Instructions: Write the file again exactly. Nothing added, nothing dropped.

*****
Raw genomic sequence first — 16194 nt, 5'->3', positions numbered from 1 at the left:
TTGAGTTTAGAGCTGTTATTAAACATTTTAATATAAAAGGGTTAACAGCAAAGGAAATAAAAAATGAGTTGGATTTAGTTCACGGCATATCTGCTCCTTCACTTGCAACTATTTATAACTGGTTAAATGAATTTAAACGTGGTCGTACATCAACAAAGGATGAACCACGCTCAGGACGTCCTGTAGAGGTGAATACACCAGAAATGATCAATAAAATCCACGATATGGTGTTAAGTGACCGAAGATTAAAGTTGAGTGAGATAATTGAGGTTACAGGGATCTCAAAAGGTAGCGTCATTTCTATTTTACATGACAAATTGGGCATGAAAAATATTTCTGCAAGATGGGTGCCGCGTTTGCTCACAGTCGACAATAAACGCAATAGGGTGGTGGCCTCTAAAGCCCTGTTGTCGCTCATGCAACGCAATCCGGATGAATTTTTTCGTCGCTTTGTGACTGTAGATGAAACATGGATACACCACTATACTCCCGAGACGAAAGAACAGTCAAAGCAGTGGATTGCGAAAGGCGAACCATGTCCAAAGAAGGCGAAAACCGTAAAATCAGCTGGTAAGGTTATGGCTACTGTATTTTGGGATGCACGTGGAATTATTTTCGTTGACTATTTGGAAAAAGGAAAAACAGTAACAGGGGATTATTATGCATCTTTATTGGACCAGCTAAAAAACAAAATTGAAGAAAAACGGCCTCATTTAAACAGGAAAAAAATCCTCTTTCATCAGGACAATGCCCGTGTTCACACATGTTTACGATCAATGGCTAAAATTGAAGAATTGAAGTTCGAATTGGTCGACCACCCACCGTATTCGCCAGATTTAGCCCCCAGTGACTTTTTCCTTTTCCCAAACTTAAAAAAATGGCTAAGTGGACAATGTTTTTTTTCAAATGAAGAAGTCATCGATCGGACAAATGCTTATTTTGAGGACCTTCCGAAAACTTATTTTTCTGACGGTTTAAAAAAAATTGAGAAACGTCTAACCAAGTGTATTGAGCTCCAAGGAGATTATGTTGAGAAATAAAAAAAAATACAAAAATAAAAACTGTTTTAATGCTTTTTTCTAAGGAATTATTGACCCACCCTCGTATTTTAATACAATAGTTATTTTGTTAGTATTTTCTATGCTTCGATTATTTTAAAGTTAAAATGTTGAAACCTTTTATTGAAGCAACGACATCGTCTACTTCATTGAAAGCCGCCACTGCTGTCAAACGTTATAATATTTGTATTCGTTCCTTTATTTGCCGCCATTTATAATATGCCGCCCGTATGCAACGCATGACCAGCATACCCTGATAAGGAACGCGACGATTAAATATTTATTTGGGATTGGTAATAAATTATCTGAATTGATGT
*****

Raw genomic sequence first — 16194 nt, 5'->3', positions numbered from 1 at the left:
TTGAGTTTAGAGCTGTTATTAAACATTTTAATATAAAAGGGTTAACAGCAAAGGAAATAAAAAATGAGTTGGATTTAGTTCACGGCATATCTGCTCCTTCACTTGCAACTATTTATAACTGGTTAAATGAATTTAAACGTGGTCGTACATCAACAAAGGATGAACCACGCTCAGGACGTCCTGTAGAGGTGAATACACCAGAAATGATCAATAAAATCCACGATATGGTGTTAAGTGACCGAAGATTAAAGTTGAGTGAGATAATTGAGGTTACAGGGATCTCAAAAGGTAGCGTCATTTCTATTTTACATGACAAATTGGGCATGAAAAATATTTCTGCAAGATGGGTGCCGCGTTTGCTCACAGTCGACAATAAACGCAATAGGGTGGTGGCCTCTAAAGCCCTGTTGTCGCTCATGCAACGCAATCCGGATGAATTTTTTCGTCGCTTTGTGACTGTAGATGAAACATGGATACACCACTATACTCCCGAGACGAAAGAACAGTCAAAGCAGTGGATTGCGAAAGGCGAACCATGTCCAAAGAAGGCGAAAACCGTAAAATCAGCTGGTAAGGTTATGGCTACTGTATTTTGGGATGCACGTGGAATTATTTTCGTTGACTATTTGGAAAAAGGAAAAACAGTAACAGGGGATTATTATGCATCTTTATTGGACCAGCTAAAAAACAAAATTGAAGAAAAACGGCCTCATTTAAACAGGAAAAAAATCCTCTTTCATCAGGACAATGCCCGTGTTCACACATGTTTACGATCAATGGCTAAAATTGAAGAATTGAAGTTCGAATTGGTCGACCACCCACCGTATTCGCCAGATTTAGCCCCCAGTGACTTTTTCCTTTTCCCAAACTTAAAAAAATGGCTAAGTGGACAATGTTTTTTTTCAAATGAAGAAGTCATCGATCGGACAAATGCTTATTTTGAGGACCTTCCGAAAACTTATTTTTCTGACGGTTTAAAAAAAATTGAGAAACGTCTAACCAAGTGTATTGAGCTCCAAGGAGATTATGTTGAGAAATAAAAAAAAATACAAAAATAAAAACTGTTTTAATGCTTTTTTCTAAGGAATTATTGACCCACCCTCGTATTTTAATACAATAGTTATTTTGTTAGTATTTTCTATGCTTCGATTATTTTAAAGTTAAAATGTTGAAACCTTTTATTGAAGCAACGACATCGTCTACTTCATTGAAAGCCGCCACTGCTGTCAAACGTTATAATATTTGTATTCGTTCCTTTATTTGCCGCCATTTATAATATGCCGCCCGTATGCAACGCATGACCAGCATACCCTGATAAGGAACGCGACGATTAAATATTTATTTGGGATTGGTAATAAATTATCTGAATTGATGT